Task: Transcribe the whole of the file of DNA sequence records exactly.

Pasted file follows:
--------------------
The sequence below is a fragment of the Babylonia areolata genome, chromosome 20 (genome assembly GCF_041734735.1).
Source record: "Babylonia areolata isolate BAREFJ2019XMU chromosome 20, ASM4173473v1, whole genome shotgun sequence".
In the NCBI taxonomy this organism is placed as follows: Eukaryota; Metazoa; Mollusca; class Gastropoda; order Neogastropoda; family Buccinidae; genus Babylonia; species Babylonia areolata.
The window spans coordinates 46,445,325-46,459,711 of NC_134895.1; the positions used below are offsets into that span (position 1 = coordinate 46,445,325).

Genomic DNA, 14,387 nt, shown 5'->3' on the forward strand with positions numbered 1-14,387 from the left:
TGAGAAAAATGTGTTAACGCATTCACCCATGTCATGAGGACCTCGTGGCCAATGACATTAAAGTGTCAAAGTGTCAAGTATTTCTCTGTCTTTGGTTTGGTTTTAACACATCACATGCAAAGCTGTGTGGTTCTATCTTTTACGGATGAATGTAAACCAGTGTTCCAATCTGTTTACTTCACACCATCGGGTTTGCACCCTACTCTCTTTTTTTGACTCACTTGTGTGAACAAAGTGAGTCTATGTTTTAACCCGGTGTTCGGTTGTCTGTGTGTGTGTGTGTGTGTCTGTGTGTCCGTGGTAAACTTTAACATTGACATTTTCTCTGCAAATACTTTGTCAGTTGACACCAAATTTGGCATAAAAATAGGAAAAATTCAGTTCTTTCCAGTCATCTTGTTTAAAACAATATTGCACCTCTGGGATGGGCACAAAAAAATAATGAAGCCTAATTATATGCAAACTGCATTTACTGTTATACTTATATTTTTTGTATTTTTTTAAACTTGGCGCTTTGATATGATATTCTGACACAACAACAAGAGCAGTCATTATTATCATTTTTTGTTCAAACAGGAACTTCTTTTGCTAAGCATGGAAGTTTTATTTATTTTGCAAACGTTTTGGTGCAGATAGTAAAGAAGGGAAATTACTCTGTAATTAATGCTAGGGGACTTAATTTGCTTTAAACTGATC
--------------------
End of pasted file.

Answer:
The sequence below is a fragment of the Babylonia areolata genome, chromosome 20 (genome assembly GCF_041734735.1).
Source record: "Babylonia areolata isolate BAREFJ2019XMU chromosome 20, ASM4173473v1, whole genome shotgun sequence".
In the NCBI taxonomy this organism is placed as follows: Eukaryota; Metazoa; Mollusca; class Gastropoda; order Neogastropoda; family Buccinidae; genus Babylonia; species Babylonia areolata.
The window spans coordinates 46,445,325-46,459,711 of NC_134895.1; the positions used below are offsets into that span (position 1 = coordinate 46,445,325).

Genomic DNA, 14,387 nt, shown 5'->3' on the forward strand with positions numbered 1-14,387 from the left:
TGAGAAAAATGTGTTAACGCATTCACCCATGTCATGAGGACCTCGTGGCCAATGACATTAAAGTGTCAAAGTGTCAAGTATTTCTCTGTCTTTGGTTTGGTTTTAACACATCACATGCAAAGCTGTGTGGTTCTATCTTTTACGGATGAATGTAAACCAGTGTTCCAATCTGTTTACTTCACACCATCGGGTTTGCACCCTACTCTCTTTTTTTGACTCACTTGTGTGAACAAAGTGAGTCTATGTTTTAACCCGGTGTTCGGTTGTCTGTGTGTGTGTGTGTGTGTCTGTGTGTCCGTGGTAAACTTTAACATTGACATTTTCTCTGCAAATACTTTGTCAGTTGACACCAAATTTGGCATAAAAATAGGAAAAATTCAGTTCTTTCCAGTCATCTTGTTTAAAACAATATTGCACCTCTGGGATGGGCACAAAAAAATAATGAAGCCTAATTATATGCAAACTGCATTTACTGTTATACTTATATTTTTTGTATTTTTTTAAACTTGGCGCTTTGATATGATATTCTGACACAACAACAAGAGCAGTCATTATTATCATTTTTTGTTCAAACAGGAACTTCTTTTGCTAAGCATGGAAGTTTTATTTATTTTGCAAACGTTTTGGTGCAGATAGTAAAGAAGGGAAATTACTCTGTAATTAATGCTAGGGGACTTAATTTGCTTTAAACTGATC